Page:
A few months back, the famous designer Giorgetto Giugiaro who started designing cars in 1955 left his role as honorary president at Italdesign Giugiaro. And this was as good a reason as any to visit Italdesign Giugiaro, after the recent Frankfurt Motor Show. At Frankfurt, we saw many concept cars, but at Italdesign Giugiaro we got an insight into the world of design. And this started the moment we entered the premises. Everything, however small or big, exhibits a sense of refined design with a whole lot of thought put into it. Of course the concept cars and prototypes get the most eyeballs, but if you look at even the nameplates outside cabins of the executives, you‚Äôll notice that these too are tapered and curved in a very classic manner. It‚Äôs almost as if everything at Italdesign Giugiaro has been done to express that, ‚Äėdesign is limited only by imagination‚Äô.
Since 2010, Italdesign Giugiaro has been part of the VW Group. They say, ‚ÄúItaldesign Giugiaro is now fully integrated into the Volkswagen and Audi Group. The company‚Äôs management, during the last five years, gained experience and full competence to autonomously operate and strengthen the presence of Italdesign Giugiaro inside the Group. The company‚Äôs growth is and will be constant. Some 50 new hires are planned within the end of the current year. Since 2010, some 200 new employers joined the company. Giugiaro‚Äôs decision to leave Italdesign, will neither affect the activities, nor the company‚Äôs growth process.‚ÄĚ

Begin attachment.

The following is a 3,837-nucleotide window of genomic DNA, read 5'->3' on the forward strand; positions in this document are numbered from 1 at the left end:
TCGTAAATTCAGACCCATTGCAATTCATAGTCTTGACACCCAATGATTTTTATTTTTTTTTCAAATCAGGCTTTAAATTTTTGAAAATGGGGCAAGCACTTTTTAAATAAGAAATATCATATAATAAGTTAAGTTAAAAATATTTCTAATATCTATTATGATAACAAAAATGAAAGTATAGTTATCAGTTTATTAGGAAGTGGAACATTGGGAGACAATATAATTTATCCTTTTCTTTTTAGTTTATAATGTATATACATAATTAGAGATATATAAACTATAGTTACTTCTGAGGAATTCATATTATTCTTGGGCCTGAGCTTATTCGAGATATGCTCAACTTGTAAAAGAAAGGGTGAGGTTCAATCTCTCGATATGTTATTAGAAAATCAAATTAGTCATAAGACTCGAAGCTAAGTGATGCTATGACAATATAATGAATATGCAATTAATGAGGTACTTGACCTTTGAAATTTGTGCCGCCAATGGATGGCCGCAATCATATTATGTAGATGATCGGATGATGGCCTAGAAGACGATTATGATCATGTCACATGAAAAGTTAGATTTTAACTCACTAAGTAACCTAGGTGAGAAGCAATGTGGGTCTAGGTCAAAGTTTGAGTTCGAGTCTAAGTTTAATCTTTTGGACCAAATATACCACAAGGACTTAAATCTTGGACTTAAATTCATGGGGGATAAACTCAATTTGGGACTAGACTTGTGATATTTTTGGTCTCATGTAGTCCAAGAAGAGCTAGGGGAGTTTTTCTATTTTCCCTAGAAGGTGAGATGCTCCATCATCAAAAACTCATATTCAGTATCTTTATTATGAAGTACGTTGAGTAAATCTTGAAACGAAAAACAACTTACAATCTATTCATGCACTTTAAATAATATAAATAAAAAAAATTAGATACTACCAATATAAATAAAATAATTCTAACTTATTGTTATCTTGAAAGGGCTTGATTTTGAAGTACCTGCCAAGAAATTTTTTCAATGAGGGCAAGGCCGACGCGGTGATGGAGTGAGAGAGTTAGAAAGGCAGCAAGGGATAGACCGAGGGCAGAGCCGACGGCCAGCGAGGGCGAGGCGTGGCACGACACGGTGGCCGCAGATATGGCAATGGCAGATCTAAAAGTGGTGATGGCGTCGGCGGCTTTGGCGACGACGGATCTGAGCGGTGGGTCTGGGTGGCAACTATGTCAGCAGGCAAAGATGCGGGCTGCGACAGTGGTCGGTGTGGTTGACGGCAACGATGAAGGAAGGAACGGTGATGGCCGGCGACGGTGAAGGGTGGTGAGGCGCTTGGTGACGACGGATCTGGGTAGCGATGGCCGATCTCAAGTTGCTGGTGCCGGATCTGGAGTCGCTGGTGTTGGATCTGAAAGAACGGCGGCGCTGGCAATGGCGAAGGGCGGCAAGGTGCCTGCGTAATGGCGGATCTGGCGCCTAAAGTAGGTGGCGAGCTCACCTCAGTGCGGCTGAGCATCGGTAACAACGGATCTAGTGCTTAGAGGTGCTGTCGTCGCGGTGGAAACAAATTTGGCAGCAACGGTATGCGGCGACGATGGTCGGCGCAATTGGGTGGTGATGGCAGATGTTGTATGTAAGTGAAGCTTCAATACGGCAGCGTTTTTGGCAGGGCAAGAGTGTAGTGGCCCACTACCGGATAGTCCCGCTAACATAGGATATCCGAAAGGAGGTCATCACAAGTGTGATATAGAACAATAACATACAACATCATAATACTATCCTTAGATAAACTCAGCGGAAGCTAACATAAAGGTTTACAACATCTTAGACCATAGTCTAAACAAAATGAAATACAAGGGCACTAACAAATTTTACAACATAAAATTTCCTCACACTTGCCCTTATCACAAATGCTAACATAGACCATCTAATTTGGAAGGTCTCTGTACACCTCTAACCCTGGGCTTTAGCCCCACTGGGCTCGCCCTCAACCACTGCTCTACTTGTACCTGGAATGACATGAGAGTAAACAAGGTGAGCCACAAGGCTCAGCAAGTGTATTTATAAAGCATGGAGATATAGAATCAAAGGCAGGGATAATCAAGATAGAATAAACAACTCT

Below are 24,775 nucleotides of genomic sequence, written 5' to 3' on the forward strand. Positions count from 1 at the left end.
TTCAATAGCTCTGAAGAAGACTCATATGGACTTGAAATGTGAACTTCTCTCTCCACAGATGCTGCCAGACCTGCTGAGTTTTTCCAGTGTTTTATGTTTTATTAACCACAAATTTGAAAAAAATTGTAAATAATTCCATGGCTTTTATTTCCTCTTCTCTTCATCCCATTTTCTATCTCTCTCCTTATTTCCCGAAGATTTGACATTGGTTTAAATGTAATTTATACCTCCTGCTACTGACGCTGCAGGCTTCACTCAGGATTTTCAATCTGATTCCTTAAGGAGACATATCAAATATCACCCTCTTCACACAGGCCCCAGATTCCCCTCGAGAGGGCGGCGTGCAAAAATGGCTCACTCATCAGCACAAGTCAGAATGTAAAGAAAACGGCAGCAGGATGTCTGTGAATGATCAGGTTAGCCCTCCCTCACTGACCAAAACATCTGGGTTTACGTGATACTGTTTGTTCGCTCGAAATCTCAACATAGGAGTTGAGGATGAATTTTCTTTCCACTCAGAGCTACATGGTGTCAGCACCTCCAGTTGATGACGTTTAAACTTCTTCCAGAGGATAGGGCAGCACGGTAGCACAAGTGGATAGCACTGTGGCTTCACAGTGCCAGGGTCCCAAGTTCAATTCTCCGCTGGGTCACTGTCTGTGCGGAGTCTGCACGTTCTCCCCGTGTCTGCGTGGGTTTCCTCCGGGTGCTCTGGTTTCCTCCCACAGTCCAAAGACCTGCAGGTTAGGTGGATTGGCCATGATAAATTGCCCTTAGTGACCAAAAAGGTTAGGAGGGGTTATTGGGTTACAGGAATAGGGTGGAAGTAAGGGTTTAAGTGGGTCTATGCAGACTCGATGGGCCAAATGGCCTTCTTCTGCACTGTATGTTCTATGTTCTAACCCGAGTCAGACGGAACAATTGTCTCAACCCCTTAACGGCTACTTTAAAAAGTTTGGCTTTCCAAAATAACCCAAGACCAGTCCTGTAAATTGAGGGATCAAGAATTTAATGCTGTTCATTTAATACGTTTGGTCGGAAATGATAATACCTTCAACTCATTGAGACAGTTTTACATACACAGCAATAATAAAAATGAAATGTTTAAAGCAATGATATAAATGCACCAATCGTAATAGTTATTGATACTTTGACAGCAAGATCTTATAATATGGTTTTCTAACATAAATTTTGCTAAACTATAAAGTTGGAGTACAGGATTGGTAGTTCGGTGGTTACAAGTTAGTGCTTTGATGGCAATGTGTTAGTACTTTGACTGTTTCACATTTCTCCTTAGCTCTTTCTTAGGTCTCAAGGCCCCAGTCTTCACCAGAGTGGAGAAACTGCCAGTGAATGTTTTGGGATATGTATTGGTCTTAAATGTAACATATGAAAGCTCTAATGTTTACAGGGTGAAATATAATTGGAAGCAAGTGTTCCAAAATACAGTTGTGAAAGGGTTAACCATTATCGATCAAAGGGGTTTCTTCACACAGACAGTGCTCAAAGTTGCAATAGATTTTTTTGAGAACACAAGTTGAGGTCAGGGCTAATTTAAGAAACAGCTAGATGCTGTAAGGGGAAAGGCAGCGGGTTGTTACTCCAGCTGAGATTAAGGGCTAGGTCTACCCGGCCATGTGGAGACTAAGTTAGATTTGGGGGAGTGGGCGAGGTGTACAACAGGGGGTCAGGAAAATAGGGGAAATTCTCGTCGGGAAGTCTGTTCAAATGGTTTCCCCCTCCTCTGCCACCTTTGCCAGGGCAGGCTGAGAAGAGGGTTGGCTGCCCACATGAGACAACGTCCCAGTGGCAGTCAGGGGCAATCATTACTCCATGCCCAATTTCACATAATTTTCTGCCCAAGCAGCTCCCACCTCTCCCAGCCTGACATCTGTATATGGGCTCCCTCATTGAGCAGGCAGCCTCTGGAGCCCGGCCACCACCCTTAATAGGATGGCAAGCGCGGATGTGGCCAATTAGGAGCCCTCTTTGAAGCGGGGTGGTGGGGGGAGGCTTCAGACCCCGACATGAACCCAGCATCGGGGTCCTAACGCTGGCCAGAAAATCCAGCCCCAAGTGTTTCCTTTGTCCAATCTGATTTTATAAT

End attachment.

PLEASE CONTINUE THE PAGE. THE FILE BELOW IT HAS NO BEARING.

There is now a new management at Italdesign Giugiaro and Italian designer Walter de Silva has been nominated president of the board of directors. J√∂rg Astalosch is the new chief executive officer and Filippo Perini will be responsible for design, after significant experience as director of the Automobili Lamborghini Centro Stile. De Silva will also continue to be head of Group Design at the Volkswagen Group.
In the world of automobiles, Italian designers have always had a special place, and Giugiaro is no different. In his career spanning 60 years, Giugiaro has designed more than 200 car models, including revolutionary hatchbacks like the Volkswagen Golf and Fiat Uno. Both went on to become big successes and proved that proper space management and utilisation were possible in a hatchback. In fact, both these cars can be considered the father and mother of modern day hatchbacks. Ever since, Giugiaro has been known and respected for delivering more passenger room with a small exterior footprint.
The academic world has also acknowledged Giugiaro‚Äôs genius by conferring upon him seven ad honorem degrees. The awards in car and industrial design are countless too ‚Äď among them are six Compasso d‚ÄôOro, three Car of the Year awards and two Golden Steering Wheels. In 2001, the President of the Italian Republic Carlo Azeglio Ciampi awarded him with the title of Cavaliere del Lavoro (Knighthood for Labour), in 2007 the President of Italian Republic Giorgio Napolitano awarded him with Premio Leonardo and Premio Leonardo Qualit√† Italia for being ‚Äúamong those who have contributed to shaping the course of the European automotive industry.‚ÄĚ